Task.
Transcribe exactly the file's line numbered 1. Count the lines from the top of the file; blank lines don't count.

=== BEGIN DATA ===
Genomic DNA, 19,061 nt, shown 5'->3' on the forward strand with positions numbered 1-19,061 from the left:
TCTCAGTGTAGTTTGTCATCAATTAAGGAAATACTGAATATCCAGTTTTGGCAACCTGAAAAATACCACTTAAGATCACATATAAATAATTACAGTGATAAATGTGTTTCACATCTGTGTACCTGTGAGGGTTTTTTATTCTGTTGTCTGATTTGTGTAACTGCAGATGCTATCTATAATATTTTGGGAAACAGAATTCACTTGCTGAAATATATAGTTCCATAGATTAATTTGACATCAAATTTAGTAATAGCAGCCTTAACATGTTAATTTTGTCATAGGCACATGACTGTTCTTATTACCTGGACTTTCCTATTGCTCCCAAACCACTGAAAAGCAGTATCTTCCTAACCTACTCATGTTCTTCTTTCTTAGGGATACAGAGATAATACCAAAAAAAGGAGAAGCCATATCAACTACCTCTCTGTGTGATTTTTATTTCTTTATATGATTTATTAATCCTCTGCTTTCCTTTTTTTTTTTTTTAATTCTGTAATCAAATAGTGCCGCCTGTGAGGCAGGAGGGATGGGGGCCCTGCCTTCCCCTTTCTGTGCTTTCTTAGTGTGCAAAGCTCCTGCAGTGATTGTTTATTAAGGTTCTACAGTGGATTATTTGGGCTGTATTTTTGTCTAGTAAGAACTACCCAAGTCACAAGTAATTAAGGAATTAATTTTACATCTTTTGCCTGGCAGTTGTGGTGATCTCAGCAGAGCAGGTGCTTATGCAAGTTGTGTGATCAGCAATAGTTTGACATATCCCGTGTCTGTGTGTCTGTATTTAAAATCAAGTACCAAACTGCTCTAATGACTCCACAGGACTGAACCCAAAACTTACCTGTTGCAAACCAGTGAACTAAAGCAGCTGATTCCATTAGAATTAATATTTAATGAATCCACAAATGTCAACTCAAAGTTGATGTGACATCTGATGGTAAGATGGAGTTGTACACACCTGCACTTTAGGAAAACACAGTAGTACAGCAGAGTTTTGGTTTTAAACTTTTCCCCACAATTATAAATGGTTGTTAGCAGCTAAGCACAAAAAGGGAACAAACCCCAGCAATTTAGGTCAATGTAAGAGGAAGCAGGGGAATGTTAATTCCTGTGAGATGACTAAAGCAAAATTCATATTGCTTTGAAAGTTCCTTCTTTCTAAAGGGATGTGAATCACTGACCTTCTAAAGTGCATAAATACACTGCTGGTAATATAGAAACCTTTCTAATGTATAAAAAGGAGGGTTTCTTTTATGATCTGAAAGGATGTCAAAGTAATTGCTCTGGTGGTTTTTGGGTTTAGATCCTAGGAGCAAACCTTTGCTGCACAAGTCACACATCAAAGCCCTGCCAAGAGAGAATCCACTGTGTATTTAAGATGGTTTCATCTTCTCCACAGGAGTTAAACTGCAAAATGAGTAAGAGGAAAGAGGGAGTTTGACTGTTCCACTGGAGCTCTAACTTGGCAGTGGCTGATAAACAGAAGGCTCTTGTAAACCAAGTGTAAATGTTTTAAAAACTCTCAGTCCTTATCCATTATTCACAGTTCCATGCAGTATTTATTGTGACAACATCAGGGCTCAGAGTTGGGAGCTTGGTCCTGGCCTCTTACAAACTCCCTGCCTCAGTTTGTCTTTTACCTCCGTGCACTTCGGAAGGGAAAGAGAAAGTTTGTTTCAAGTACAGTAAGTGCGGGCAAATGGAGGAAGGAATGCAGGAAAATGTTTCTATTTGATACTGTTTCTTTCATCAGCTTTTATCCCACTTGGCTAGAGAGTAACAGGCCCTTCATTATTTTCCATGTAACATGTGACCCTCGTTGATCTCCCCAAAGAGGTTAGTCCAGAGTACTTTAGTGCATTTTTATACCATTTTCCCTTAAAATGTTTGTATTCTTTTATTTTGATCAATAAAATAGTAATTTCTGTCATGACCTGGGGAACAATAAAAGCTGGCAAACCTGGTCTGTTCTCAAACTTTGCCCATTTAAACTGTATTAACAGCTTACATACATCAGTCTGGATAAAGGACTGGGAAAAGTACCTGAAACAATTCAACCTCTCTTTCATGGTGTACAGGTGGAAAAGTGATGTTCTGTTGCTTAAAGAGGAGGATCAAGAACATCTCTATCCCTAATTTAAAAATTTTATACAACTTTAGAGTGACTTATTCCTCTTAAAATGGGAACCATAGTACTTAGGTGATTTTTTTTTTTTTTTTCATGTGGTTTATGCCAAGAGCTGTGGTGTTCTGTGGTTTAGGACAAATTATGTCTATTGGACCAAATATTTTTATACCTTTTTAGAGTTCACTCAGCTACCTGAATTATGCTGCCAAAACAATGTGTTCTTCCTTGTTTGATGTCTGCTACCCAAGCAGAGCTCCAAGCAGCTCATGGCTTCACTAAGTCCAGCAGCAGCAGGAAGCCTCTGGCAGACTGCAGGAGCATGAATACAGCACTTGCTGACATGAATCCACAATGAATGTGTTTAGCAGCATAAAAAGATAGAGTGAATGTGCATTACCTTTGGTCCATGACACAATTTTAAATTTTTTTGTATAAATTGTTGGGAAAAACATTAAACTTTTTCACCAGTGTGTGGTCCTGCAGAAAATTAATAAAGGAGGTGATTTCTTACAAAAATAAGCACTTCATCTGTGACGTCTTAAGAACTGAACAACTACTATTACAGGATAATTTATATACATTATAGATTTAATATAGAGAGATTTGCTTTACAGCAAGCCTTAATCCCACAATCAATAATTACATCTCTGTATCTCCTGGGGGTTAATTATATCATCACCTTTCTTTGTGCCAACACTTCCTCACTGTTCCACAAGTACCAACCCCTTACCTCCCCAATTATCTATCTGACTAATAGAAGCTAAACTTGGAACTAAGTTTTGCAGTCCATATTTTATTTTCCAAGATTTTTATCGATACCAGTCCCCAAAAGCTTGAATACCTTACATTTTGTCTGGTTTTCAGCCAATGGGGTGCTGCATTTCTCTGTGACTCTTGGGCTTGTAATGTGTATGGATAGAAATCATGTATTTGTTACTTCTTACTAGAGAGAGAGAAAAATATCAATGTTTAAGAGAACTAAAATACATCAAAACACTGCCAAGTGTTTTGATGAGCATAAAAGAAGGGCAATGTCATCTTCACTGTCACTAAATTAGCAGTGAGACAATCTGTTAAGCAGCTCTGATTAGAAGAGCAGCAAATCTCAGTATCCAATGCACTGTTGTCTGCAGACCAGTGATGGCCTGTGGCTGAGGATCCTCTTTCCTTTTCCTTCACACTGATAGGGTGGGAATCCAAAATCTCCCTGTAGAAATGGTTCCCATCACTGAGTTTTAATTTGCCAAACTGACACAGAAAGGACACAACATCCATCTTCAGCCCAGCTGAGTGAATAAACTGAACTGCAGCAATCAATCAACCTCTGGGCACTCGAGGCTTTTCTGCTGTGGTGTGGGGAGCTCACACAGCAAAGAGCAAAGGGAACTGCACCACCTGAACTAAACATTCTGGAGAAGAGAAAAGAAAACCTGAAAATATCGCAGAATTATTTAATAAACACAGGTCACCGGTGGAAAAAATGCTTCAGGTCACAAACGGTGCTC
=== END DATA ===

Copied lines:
Genomic DNA, 19,061 nt, shown 5'->3' on the forward strand with positions numbered 1-19,061 from the left: